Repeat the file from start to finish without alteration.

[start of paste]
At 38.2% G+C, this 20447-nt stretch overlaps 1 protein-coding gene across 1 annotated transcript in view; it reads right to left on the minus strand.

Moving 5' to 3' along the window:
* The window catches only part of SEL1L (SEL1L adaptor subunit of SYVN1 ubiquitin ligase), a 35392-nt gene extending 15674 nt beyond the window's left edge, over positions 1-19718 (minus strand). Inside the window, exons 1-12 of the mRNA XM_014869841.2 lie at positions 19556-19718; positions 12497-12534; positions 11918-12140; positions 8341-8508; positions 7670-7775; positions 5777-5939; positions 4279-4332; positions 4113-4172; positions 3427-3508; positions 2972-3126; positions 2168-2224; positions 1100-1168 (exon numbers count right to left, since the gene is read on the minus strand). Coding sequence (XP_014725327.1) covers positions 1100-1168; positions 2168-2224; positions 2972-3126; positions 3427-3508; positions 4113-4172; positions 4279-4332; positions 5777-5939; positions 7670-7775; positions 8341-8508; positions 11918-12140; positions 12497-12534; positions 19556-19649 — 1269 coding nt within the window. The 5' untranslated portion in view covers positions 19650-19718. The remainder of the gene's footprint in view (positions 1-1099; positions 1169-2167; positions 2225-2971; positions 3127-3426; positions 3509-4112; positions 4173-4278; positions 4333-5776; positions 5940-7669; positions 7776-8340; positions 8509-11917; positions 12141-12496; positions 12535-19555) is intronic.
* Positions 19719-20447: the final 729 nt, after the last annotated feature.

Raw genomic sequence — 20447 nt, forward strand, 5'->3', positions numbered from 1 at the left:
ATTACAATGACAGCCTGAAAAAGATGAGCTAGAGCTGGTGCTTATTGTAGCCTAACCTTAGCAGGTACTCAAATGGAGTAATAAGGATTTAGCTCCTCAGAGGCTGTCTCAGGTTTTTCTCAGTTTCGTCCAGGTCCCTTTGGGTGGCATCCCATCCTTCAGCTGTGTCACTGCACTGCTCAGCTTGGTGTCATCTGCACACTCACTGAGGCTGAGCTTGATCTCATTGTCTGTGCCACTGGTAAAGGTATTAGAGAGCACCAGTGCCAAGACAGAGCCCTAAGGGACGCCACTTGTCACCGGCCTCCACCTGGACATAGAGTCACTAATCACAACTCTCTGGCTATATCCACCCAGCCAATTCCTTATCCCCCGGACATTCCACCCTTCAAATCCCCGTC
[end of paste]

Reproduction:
At 38.2% G+C, this 20447-nt stretch overlaps 1 protein-coding gene across 1 annotated transcript in view; it reads right to left on the minus strand.

Moving 5' to 3' along the window:
* The window catches only part of SEL1L (SEL1L adaptor subunit of SYVN1 ubiquitin ligase), a 35392-nt gene extending 15674 nt beyond the window's left edge, over positions 1-19718 (minus strand). Inside the window, exons 1-12 of the mRNA XM_014869841.2 lie at positions 19556-19718; positions 12497-12534; positions 11918-12140; positions 8341-8508; positions 7670-7775; positions 5777-5939; positions 4279-4332; positions 4113-4172; positions 3427-3508; positions 2972-3126; positions 2168-2224; positions 1100-1168 (exon numbers count right to left, since the gene is read on the minus strand). Coding sequence (XP_014725327.1) covers positions 1100-1168; positions 2168-2224; positions 2972-3126; positions 3427-3508; positions 4113-4172; positions 4279-4332; positions 5777-5939; positions 7670-7775; positions 8341-8508; positions 11918-12140; positions 12497-12534; positions 19556-19649 — 1269 coding nt within the window. The 5' untranslated portion in view covers positions 19650-19718. The remainder of the gene's footprint in view (positions 1-1099; positions 1169-2167; positions 2225-2971; positions 3127-3426; positions 3509-4112; positions 4173-4278; positions 4333-5776; positions 5940-7669; positions 7776-8340; positions 8509-11917; positions 12141-12496; positions 12535-19555) is intronic.
* Positions 19719-20447: the final 729 nt, after the last annotated feature.

Raw genomic sequence — 20447 nt, forward strand, 5'->3', positions numbered from 1 at the left:
ATTACAATGACAGCCTGAAAAAGATGAGCTAGAGCTGGTGCTTATTGTAGCCTAACCTTAGCAGGTACTCAAATGGAGTAATAAGGATTTAGCTCCTCAGAGGCTGTCTCAGGTTTTTCTCAGTTTCGTCCAGGTCCCTTTGGGTGGCATCCCATCCTTCAGCTGTGTCACTGCACTGCTCAGCTTGGTGTCATCTGCACACTCACTGAGGCTGAGCTTGATCTCATTGTCTGTGCCACTGGTAAAGGTATTAGAGAGCACCAGTGCCAAGACAGAGCCCTAAGGGACGCCACTTGTCACCGGCCTCCACCTGGACATAGAGTCACTAATCACAACTCTCTGGCTATATCCACCCAGCCAATTCCTTATCCCCCGGACATTCCACCCTTCAAATCCCCGTC